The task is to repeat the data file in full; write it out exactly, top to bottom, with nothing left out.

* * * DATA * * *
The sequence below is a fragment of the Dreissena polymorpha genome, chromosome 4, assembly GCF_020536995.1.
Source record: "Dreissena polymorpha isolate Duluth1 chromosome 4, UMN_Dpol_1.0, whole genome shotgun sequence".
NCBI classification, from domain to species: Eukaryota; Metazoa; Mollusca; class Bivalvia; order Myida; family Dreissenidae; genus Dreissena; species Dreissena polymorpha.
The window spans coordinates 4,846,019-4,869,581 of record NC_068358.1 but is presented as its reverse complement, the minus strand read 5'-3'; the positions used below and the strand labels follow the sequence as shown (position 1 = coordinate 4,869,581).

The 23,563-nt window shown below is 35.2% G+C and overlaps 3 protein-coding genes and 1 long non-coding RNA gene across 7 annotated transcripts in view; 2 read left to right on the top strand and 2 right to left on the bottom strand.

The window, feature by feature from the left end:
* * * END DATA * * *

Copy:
The sequence below is a fragment of the Dreissena polymorpha genome, chromosome 4, assembly GCF_020536995.1.
Source record: "Dreissena polymorpha isolate Duluth1 chromosome 4, UMN_Dpol_1.0, whole genome shotgun sequence".
NCBI classification, from domain to species: Eukaryota; Metazoa; Mollusca; class Bivalvia; order Myida; family Dreissenidae; genus Dreissena; species Dreissena polymorpha.
The window spans coordinates 4,846,019-4,869,581 of record NC_068358.1 but is presented as its reverse complement, the minus strand read 5'-3'; the positions used below and the strand labels follow the sequence as shown (position 1 = coordinate 4,869,581).

The 23,563-nt window shown below is 35.2% G+C and overlaps 3 protein-coding genes and 1 long non-coding RNA gene across 7 annotated transcripts in view; 2 read left to right on the top strand and 2 right to left on the bottom strand.

The window, feature by feature from the left end: